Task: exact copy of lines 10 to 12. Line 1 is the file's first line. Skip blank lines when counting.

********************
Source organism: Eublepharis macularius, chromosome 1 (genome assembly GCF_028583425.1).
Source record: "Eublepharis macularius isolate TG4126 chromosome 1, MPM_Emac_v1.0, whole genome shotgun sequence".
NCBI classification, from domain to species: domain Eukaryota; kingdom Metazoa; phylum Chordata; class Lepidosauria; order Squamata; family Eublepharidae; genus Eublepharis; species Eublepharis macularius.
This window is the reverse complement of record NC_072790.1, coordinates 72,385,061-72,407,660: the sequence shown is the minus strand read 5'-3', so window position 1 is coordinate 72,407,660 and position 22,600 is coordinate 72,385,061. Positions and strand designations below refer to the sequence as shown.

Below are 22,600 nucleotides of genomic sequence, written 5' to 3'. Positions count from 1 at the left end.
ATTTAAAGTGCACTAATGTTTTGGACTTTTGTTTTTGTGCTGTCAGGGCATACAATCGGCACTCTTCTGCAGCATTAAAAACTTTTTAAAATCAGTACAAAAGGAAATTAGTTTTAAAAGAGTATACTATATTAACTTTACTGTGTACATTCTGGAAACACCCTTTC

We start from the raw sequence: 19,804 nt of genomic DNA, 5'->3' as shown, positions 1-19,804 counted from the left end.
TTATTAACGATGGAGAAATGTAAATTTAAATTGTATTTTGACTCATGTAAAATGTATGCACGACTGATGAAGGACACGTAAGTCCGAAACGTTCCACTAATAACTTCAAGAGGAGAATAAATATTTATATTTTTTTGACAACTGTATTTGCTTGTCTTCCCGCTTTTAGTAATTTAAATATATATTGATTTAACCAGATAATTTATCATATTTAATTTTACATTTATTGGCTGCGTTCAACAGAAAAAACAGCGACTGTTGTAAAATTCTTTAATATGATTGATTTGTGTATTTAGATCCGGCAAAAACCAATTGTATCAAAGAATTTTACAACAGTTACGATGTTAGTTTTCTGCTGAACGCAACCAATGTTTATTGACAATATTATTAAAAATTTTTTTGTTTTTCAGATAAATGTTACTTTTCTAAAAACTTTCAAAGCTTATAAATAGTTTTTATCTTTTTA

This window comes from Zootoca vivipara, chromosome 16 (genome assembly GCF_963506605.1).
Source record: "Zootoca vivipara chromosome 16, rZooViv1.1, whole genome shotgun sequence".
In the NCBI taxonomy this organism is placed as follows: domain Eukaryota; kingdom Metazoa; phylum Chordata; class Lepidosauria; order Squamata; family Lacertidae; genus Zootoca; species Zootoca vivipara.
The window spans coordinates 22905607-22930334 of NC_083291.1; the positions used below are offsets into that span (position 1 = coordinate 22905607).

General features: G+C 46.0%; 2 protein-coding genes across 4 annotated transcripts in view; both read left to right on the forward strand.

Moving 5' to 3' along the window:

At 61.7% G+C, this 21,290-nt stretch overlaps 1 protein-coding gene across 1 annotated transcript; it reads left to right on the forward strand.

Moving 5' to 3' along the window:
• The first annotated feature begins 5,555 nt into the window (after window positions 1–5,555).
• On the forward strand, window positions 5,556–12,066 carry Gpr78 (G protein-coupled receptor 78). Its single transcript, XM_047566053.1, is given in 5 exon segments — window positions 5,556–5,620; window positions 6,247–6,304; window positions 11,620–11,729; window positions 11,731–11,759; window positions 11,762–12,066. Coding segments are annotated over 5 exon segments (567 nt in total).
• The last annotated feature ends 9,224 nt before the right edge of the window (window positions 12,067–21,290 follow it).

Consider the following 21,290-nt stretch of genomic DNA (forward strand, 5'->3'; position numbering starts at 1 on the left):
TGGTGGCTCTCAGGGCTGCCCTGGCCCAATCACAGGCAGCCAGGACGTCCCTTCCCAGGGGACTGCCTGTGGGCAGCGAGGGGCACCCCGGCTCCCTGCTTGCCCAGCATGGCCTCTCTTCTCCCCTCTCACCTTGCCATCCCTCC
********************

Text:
Source record: "Zootoca vivipara chromosome 16, rZooViv1.1, whole genome shotgun sequence".
In the NCBI taxonomy this organism is placed as follows: domain Eukaryota; kingdom Metazoa; phylum Chordata; class Lepidosauria; order Squamata; family Lacertidae; genus Zootoca; species Zootoca vivipara.
The window spans coordinates 22905607-22930334 of NC_083291.1; the positions used below are offsets into that span (position 1 = coordinate 22905607).